Stapel’s research partner on the study was social psychologist Ross Vonk who is a vegetarian. Perhaps in her rush to validate a position she personally supported, she put too much trust in her colleague and neglected to do her own due diligence in checking the facts, methodology and everything else that goes into solid research. This was all a bit shocking since Stapel was a media darling in the Netherlands and was frequently published. Vonk noted in an apology letter that Stapel was “one of the best social psychologists in Europe” with “an impeccable reputation” and “seemed a model of integrity.”
But it now looks like all of that was based on a big fat lie. For what purpose? Why would he jeopardize his career by so foolishly and flippantly thumbing his nose at the scientific community? Even Vonk said studying the psychology of meat-eating is “already controversial” which makes this all the more complex to deal with. She says this is all “shocking” and “unthinkable.” Vonk even admits regret at lashing out at a reporter who questioned whether the research was biased based on her personal dietary preference. She now realizes this was “a failure of mega-size.”
Ironically, Stapel was the 2009 recipient of the Career Trajectory Award given to researchers in the early-to-mid stages of their career in science who are “uniquely creative and influential.” Oops! They have since retracted this award from Stapel “due to admitted scientific fraud.” Now he is the face of public shame and exposes the biggest flaw in scientific research: the human element. Although he admits he has “failed as a researcher and academic” and that he has put his field of study “in a bad light,” it goes so much deeper than this.
How trusting should we be of medical research when there is the opportunity for fraud and deceit like what we’ve seen from Diederik Stapel? Is this a culture of corruption or just one bad apple? You can’t help but ask these questions out loud because the ramifications of something like this have dire consequences attached to them. If this is happening in the Netherlands, could it also be happening in the United States, Canada, Sweden, the UK and elsewhere around the world? Sure it could. Calling into question scientific research is not something many people do because there’s an unspoken sense of an intrinsically superior form of obtaining knowledge that exists. And yet now all of that is turned on its head because of Stapel’s foolish actions. That’s not to say that all researchers have ill intentions–but now we realize that at least some do.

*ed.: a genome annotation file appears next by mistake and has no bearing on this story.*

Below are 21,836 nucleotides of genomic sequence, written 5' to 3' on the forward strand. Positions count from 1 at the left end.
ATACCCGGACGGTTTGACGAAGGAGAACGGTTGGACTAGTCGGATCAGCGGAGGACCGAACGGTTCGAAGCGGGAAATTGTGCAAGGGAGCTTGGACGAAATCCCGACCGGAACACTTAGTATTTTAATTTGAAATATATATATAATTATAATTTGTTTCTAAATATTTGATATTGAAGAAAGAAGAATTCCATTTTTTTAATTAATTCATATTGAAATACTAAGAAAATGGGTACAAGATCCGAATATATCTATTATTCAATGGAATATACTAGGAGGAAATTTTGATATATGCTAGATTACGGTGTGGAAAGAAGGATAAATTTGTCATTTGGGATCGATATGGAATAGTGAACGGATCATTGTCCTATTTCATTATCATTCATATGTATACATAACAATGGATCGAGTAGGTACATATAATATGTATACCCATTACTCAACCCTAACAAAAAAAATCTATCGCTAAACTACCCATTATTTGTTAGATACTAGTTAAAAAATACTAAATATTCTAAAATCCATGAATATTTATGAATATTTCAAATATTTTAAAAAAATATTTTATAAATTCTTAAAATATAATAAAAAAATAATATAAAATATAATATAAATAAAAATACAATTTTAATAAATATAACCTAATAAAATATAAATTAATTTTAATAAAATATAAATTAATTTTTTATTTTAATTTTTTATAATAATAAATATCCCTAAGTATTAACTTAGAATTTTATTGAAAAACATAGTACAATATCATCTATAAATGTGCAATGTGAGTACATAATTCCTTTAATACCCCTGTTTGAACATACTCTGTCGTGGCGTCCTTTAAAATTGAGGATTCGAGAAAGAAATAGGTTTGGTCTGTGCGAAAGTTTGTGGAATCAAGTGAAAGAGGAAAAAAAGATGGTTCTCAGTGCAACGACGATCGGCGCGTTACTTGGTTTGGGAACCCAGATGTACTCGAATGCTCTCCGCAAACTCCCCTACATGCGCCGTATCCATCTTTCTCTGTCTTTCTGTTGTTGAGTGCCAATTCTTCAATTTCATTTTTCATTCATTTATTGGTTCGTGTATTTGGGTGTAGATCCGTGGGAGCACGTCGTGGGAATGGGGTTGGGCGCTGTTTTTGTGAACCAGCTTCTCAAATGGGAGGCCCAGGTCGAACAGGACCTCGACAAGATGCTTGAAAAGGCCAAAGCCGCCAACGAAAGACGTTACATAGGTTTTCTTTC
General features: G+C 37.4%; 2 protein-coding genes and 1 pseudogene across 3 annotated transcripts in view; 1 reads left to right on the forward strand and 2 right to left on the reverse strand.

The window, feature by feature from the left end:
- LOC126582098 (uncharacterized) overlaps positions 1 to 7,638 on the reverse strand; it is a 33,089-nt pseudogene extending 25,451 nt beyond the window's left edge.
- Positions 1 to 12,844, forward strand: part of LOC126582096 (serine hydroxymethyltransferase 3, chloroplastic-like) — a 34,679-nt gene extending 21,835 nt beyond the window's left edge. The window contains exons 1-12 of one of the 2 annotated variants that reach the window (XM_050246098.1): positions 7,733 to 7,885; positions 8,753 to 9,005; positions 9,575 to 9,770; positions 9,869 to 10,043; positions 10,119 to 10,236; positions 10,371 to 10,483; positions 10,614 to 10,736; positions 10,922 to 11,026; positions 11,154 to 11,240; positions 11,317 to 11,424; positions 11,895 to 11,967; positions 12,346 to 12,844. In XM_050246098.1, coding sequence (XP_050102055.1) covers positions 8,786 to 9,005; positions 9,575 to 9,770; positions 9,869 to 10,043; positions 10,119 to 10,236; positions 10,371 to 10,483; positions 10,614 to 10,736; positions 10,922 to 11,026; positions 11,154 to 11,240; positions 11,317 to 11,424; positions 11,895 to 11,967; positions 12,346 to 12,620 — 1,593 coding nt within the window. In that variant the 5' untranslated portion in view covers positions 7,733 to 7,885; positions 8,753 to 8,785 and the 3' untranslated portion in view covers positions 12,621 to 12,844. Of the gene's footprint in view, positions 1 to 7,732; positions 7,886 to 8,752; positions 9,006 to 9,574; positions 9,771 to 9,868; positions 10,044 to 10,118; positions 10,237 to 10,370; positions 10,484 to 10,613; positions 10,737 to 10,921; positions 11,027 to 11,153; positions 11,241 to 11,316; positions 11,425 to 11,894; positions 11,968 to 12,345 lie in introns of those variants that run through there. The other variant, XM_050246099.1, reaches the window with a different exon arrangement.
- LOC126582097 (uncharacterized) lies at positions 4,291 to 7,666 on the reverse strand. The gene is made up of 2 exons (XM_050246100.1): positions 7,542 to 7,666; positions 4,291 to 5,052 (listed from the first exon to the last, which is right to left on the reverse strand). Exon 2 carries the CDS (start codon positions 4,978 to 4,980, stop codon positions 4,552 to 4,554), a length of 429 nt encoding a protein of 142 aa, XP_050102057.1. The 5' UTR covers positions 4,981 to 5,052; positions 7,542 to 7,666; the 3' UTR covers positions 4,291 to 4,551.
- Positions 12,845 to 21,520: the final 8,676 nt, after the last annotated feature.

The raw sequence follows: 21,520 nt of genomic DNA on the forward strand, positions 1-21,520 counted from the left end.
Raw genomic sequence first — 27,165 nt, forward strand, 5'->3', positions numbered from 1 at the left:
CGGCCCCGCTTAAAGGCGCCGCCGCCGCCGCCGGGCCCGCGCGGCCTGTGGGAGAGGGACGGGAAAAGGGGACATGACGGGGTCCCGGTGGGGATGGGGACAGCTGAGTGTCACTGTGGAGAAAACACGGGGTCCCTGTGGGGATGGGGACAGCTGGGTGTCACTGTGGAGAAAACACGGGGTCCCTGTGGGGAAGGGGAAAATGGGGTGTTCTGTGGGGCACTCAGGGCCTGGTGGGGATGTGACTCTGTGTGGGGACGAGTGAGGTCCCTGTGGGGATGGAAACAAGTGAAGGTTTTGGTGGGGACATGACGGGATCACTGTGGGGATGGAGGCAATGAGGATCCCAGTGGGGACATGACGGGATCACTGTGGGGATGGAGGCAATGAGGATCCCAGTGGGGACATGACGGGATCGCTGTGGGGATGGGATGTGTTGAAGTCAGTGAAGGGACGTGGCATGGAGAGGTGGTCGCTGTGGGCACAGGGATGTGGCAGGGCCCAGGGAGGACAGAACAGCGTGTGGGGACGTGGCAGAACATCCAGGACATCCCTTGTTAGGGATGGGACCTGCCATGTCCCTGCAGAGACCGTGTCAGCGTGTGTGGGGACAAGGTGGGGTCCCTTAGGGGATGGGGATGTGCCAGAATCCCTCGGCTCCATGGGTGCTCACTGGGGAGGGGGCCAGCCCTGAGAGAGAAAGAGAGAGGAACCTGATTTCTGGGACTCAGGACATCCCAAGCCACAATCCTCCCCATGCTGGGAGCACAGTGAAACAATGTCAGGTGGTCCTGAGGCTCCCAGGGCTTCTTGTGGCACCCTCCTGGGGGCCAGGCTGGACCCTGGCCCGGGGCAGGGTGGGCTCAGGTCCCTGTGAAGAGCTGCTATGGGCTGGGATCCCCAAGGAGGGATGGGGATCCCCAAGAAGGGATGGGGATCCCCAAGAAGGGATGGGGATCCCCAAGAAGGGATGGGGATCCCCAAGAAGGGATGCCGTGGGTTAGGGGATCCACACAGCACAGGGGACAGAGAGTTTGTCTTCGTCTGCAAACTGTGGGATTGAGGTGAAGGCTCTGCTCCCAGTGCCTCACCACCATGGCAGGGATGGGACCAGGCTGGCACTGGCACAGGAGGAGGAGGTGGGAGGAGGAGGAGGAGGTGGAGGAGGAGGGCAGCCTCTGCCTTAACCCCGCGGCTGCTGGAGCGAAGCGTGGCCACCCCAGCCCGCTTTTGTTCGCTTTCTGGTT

A fantastic response about “What To Do About Scientific Fraud In Psychology?” by Mark van Vugt, Ph.D. was published in the September 10, 2011 issue of Psychology Today that outlines ways to cut down on abject scientific fraud: support whistle-blowers, avoid deception, publicize published findings only, acknowledge the specific contributions by researchers, and institute some form of ethical code to follow. It’s not a bad start, but there’s so much work left to be done.
This is why I often tell people not to fret over a single published study that is negative about consuming meat, saturated fat or a low-carb diet. While I respect the scientific process, you now know that there is a susceptibility to flawed data that is sometimes deliberate. We may not know why it happens–it just happens. That’s why I’m such a strong supporter of people conducting their own n=1 experiments to test various theories on themselves. In the end, that’s really the only science that counts for the individual. And there’s no reason to creating fake data!